Virus Outbreak-Kansas

Kansas Gov. Laura Kelly answers questions from reporters after announcing that she'd order all public and private K-12 schools in the state to close for the rest of the semester, Tuesday, March 17, 2020, at the Statehouse in Topeka, Kan. Kelly issued the order in hopes of checking the spread of the coronavirus, and her action will move learning online for students. 

TOPEKA, KS (AP) -- Kansas on Friday launched a program to provide short-term, no-interest loans to bars, restaurants, taverns and motels that are struggling to cover operating expenses because of the economic toll of the coronavirus pandemic.

The program announced by Gov. Laura Kelly and state Commerce Secretary David Toland will make up to $5 million in loans, though Toland said the amount could grow. The program will supplement federal Small Business Administration loans that Kansas expects to become available within days.

Toland also said that the Department of Commerce has directed communities that have received $6 million in development grants, typically for sprucing up downtowns or make infrastructure improvements, to use them to assist struggling businesses.

"While our top priority is to keep Kansans safe and healthy, there's no question that these major disruptions to our daily lives pose a serious economic threat to Kansas businesses and workers," Kelly said during a Statehouse news conference.

Kelly's news conference with Toland, other state officials and representatives of business groups came after conservatives in the Republican-controlled Legislature argued that some of Kelly's actions were too aggressive, stoked panic and risked severe harm to the businesses. They were particularly upset that she ordered the state's K-12 schools closed for the rest of the spring, rather than just a few weeks.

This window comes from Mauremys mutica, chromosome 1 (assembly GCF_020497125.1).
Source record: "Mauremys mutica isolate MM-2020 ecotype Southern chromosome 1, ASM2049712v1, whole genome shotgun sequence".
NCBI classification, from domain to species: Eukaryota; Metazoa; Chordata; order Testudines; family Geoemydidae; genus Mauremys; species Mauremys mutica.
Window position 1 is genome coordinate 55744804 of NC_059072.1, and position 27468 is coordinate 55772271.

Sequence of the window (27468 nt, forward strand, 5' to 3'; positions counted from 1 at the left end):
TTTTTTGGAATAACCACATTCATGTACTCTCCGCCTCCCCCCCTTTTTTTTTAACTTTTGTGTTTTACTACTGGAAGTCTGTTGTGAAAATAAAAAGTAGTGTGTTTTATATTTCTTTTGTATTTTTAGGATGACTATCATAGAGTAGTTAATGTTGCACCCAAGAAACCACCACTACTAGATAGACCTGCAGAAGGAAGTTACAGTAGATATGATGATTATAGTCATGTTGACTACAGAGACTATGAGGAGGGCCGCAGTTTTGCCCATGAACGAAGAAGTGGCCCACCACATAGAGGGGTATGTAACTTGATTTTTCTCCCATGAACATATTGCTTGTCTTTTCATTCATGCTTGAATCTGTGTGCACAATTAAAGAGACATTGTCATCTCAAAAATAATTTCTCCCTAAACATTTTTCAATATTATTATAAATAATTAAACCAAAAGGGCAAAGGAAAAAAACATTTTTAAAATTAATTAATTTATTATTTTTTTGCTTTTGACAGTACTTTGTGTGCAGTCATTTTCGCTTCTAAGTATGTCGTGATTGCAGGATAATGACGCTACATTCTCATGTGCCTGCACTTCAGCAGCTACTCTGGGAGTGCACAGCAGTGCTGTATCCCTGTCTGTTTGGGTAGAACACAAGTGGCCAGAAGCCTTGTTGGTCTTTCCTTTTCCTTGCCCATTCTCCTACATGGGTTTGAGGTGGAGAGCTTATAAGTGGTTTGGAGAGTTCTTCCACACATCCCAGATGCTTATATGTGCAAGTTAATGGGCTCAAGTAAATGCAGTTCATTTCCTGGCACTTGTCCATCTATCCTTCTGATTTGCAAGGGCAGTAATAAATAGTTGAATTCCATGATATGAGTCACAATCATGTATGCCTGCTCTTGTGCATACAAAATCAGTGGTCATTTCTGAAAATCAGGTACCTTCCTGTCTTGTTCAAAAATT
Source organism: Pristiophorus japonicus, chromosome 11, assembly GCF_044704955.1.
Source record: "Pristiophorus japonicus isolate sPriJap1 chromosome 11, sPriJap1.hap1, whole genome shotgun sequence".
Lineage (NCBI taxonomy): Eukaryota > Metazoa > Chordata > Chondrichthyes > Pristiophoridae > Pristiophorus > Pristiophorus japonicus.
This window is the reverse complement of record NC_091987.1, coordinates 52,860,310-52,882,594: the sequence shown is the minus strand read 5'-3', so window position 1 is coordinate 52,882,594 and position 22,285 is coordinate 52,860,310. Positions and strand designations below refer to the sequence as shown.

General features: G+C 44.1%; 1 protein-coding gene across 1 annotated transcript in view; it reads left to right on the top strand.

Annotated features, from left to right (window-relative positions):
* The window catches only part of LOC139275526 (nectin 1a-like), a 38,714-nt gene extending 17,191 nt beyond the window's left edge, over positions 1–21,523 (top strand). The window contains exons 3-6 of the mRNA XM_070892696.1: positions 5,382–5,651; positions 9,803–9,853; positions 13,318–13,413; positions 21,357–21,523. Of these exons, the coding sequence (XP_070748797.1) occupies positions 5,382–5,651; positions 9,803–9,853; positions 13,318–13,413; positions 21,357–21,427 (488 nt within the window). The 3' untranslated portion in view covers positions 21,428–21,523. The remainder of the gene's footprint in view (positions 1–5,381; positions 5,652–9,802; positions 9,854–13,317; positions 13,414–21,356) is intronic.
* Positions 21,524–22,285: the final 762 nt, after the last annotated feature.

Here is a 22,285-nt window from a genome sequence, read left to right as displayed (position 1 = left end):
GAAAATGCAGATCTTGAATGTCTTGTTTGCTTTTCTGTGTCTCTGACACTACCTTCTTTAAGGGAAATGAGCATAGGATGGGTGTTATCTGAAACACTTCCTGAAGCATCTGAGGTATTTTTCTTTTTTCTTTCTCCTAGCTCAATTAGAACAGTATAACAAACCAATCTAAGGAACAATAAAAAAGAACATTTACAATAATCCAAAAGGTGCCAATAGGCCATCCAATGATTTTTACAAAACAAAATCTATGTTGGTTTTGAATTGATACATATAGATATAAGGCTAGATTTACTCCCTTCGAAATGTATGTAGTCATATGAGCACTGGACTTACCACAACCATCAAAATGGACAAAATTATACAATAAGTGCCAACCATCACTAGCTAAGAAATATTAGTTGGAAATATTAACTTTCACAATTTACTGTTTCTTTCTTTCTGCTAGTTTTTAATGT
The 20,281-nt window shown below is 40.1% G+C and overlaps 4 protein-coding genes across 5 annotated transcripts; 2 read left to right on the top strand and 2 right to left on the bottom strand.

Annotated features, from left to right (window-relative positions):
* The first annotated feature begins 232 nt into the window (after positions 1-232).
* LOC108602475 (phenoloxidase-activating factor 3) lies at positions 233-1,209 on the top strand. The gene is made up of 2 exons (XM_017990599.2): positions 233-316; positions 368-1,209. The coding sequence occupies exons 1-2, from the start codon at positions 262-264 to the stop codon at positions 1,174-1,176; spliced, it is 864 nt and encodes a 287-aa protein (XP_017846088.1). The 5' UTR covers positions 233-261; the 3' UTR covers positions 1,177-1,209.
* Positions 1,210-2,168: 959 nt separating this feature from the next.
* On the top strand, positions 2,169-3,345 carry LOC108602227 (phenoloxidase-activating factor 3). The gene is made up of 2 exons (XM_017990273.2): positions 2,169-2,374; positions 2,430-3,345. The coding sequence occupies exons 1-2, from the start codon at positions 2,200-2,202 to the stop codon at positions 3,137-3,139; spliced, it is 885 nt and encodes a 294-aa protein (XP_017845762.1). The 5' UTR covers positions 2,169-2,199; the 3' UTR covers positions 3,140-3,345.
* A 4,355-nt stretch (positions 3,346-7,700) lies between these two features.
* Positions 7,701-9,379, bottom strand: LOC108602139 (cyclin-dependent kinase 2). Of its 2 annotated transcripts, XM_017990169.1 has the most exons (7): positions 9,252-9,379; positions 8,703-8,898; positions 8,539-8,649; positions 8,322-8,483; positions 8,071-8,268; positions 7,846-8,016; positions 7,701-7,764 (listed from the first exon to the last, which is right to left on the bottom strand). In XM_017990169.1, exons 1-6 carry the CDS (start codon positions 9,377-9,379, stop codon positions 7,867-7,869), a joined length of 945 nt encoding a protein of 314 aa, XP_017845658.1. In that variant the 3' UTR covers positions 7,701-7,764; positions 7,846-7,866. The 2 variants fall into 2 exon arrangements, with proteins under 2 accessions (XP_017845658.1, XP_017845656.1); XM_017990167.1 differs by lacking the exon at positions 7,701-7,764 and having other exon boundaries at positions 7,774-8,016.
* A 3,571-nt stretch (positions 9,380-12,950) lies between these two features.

Kansas has had more than 30 cases of COVID-19, the disease caused by the coronavirus, including one death. The vast majority of infected people recover and most people have mild or moderate symptoms, but the virus can lead to serious illnesses in some people, particularly older adults and people with underlying health conditions.

Some communities, including Kansas City-area suburbs, Topeka, and Lawrence, have told businesses to stop allowing dine-in services. Chuck Magerl, the owner of the Free State Brewing Company pub in Lawrence, said his business is "plunging on a day-by-day basis."

The new program will make loans of up to $20,000 available. Toland said Kansas is tapping funds it normally uses to close deals to lure companies to the state, and another $13 million is available if Kelly wants to tap it. Legislators also approved a state budget with an additional $50 million for coronavirus responses that will available in July.

Kansas Labor Secretary Delia Garcia said the state has received more than 11,000 initial unemployment claims this week, a 524% increase over the roughly 1,800 it received last week.

Meanwhile, The Topeka Capital-Journal reported that the Kansas National Guard was preparing to distribute medical supplies recently received from the nation's stockpile. State Adjutant General Lee Tafanelli said martial law, quarantine enforcement or other draconian measures outside "the realm of possibility."

Copyright 2020 The Associated Press.

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